Mouse: A Jive-Assed Saga of Epic Proportions

Seems like a good day to get into this…

We brought out the pom-poms to celebrate Trilogy turning 15, but it should be mentioned that in the company-wide artistic achievement rankings, World’s masterpiece is in a close second place for best skate video of 1996. It might seem weird to first see a four-year-old video in 2000 and be able to say it’s your favorite for the next ten years, as most VHS tapes we hold dear to our hearts are intertwined with some bit of nostalgia from the period they’re from, but Mouse has somehow held up to be the best front-to-back skate video to this day. There was a more generous definition of age back then, as it took years for a video to become old, now it takes a few weeks. Keep in mind that videos had a much longer literal shelf life in 2000, as Active and CCS still had Las Nueve Vidas De Paco and Welcome to Hell listed on their video page three or four years later. Hell, Autumn had *sealed* copies of Memory Screen in 2001…it’d be surprising if Autumn had copies of Since Day One right now.

The best soundtrack (Frozen and Carbonite already discussed the joy of finding sample sources via Girl and Chocolate videos, a musical direction they have unfortunately abandoned in recent productions), the most iconic part of the 90s in Mariano, Koston’s most all-around rewatchable part, Gino’s nollie cab back tail, even B-list roster members like Burger Boy coming through with timeless parts (Two steps to a great video part: skate fast and skate to Earth Wind & Fire), and something that is otherwise an anomaly — skits that are as worthy of repeat viewing as the video itself. 38 minutes of neglecting that the fast forward button was invented. How many other videos can you watch the whole way through, intros, B-list roster, and skits included?

We told you to buy the Girl & Chocolate box set four years ago. You’re an idiot if you didn’t. Hopefully that mouse from the Keenan skit is magically still alive so we could buy it a beer.

(This has been uploaded on YouTube by three different people. None of the versions have the audio because due to the Curtis Mayfield song, the good folks over at Warner Music Group decided to strip the audio away. Here is is with audio in tact.)

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Let’s Get It

Not really mad at Scottie Pippen’s playoff predictions, save the second round favor of Miami. Definitely backing the call on Oklahoma. (Basketball is going to be a bigger topic than usual on here for the next few weeks, deal with it. We’ll be avoiding all the infuriating aspects of yesterday’s game though.)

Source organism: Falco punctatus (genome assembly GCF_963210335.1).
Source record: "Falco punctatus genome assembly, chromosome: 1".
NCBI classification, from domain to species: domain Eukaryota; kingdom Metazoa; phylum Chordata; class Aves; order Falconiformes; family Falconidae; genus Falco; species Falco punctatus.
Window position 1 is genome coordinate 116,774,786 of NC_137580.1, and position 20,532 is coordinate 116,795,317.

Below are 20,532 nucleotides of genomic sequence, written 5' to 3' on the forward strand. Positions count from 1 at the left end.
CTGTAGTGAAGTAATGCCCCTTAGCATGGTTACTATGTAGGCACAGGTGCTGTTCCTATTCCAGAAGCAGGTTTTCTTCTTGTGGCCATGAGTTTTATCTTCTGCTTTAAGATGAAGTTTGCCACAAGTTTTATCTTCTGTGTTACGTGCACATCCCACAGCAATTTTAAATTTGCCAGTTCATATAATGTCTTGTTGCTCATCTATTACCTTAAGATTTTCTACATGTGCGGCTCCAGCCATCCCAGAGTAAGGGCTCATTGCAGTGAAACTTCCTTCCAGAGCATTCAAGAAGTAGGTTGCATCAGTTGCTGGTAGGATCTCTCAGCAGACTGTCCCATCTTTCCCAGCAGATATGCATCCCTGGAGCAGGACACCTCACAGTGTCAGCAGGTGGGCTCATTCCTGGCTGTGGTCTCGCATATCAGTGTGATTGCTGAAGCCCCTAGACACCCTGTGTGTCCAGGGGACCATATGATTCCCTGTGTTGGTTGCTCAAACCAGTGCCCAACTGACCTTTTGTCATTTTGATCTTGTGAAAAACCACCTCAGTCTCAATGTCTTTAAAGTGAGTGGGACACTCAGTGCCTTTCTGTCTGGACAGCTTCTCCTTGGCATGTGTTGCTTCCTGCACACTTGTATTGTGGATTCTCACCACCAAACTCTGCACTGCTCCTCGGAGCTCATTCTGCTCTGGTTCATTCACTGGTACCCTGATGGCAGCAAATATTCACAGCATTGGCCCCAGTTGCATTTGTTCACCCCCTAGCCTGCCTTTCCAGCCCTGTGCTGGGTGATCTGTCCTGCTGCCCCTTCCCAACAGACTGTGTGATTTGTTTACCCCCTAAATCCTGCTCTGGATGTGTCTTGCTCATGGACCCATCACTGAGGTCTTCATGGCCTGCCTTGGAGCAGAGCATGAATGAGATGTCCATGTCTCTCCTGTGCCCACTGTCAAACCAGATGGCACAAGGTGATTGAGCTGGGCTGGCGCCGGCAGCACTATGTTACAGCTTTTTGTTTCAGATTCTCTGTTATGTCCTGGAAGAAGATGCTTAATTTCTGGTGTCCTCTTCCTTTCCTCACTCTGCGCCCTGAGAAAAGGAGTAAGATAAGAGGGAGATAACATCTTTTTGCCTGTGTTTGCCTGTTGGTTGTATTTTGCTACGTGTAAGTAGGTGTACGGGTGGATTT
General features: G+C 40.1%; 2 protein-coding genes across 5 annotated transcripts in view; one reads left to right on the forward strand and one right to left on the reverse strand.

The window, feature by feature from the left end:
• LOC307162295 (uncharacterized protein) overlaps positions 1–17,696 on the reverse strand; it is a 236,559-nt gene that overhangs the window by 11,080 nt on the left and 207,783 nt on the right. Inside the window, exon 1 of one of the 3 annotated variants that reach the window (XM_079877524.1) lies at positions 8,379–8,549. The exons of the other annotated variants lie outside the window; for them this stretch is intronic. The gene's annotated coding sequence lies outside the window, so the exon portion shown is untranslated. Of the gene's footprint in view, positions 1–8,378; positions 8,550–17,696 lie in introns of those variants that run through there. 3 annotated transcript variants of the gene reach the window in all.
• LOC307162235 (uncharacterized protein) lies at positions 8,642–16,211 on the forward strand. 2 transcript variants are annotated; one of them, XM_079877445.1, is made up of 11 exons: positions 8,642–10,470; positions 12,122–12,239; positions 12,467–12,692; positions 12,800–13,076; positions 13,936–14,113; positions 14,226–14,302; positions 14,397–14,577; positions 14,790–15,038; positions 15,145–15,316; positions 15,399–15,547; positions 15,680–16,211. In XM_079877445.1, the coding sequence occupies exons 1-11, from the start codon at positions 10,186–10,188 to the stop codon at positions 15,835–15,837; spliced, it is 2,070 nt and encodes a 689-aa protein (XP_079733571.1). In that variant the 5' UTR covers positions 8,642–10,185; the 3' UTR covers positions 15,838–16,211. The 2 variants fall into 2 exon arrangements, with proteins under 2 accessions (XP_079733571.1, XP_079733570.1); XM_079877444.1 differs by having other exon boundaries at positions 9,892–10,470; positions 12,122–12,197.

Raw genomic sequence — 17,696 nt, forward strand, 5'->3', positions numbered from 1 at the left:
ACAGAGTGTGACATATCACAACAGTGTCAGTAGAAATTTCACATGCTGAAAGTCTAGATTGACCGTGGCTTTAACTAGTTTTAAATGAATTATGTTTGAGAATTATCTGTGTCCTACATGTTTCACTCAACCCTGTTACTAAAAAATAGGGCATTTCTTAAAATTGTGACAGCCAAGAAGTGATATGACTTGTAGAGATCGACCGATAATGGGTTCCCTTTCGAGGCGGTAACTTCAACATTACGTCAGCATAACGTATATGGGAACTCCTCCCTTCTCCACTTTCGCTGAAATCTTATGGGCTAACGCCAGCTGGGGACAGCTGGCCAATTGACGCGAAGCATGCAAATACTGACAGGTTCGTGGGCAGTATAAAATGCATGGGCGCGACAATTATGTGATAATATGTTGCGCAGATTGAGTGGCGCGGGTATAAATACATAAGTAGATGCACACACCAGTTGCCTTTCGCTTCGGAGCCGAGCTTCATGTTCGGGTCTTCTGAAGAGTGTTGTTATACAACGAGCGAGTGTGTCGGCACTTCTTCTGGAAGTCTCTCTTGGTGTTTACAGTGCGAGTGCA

Following up with that bit about Skatebook getting sued for those Simpsons illustrations by 20th Century Fox, it was definitely wise to scoop up a copy a few weeks back, as the going price for it now is an upwards of $300 for a used copy on Amazon. There were copies going for $30-$40 the week of that initial post in late March.

Alternate edit of Kyle Iles part in Rich Mahogany, set to the sounds of Project Pat, which Kyle evidently disapproved of. There is not much a difference in terms of how the part is put together from the original, but you never need an excuse to revisit Kyle’s finest work. (He might be living in exile far away from New York now.)

This is probably the most intense / advanced game of S.K.A.T.E. to hit the internet in a while. Featuring Quartersnacks favorite, Youness Amrani, and his ability to do switch backside lipslides down handrails on call.

Some screengrabs and a compilation of teaser clips from J.P. Blair’s upcoming video, supposedly due out sometime this spring.

A quick write-up and a few photos from week 3 of our winter recovery skate night at the Below the Bridge Skatepark, which Quartersnacks has been doing with the crew over at Bowery Stadium.

While Luis Tolentino received widespread accolades for his Berrics’ part and proficiency for skating up things that go down, he still functions best in his natural habitat of Queens, New York. This short clip of outtakes from Flushing and AT&T proves that point. Did New York pioneer the act of setting up a trashcan before a set of stairs or was that invented elsewhere? (He channeled this in the Berrics part by placing the Los Angeles equivalent of a trashcan, a flatbar, in front of a set of stairs, and fakie heelflipping over it.)

A rare (and short) Van Wastell part from Consolidated’s 1999 Is What It Is video.

Keeping along with rare web finds, 48 Blocks recently posted a Girl / Chocolate promo that looks like it was released just before The Chocolate Tour (a lot of the footage in it later appeared in that video…Guy’s fakie frontside flip crook to fakie at Lockwood is still nuts.) Features Rick Howard courtside sightings at Lakers’ games, Sheffy taking on the Wu-Tang, and a behind the scenes look at one of the best commercials ever.

Everyone already proclaimed Dennis Busenitz as the to-be Skater of the Year. Well, Lil’ Chris (from 2nd Nature’s Eclectic video, and who appeared in the past two Watermelon videos dating all the way back to 2006) is Quartersnacks’ early contender for Skater of the Year. The realest thirteen-year-old on a board today.

Also pertaining to Westchester / 2nd Nature affiliates, Alexander Mosley has the opener in this Converse Brazil clip.

R.I.P. Flip Cameras. Probably a smart longterm move. They were immensely popular, but didn’t accomplish much that your average smartphone couldn’t already do. (Infinitely better in low-light situations than the iPhone 4 though.)

Quote of the Week:Bro, the fucking Knicks lost and I feel like smacking my girlfriend, but she’s a Jew broad and wouldn’t understand.” — Guy on cell phone at the bar

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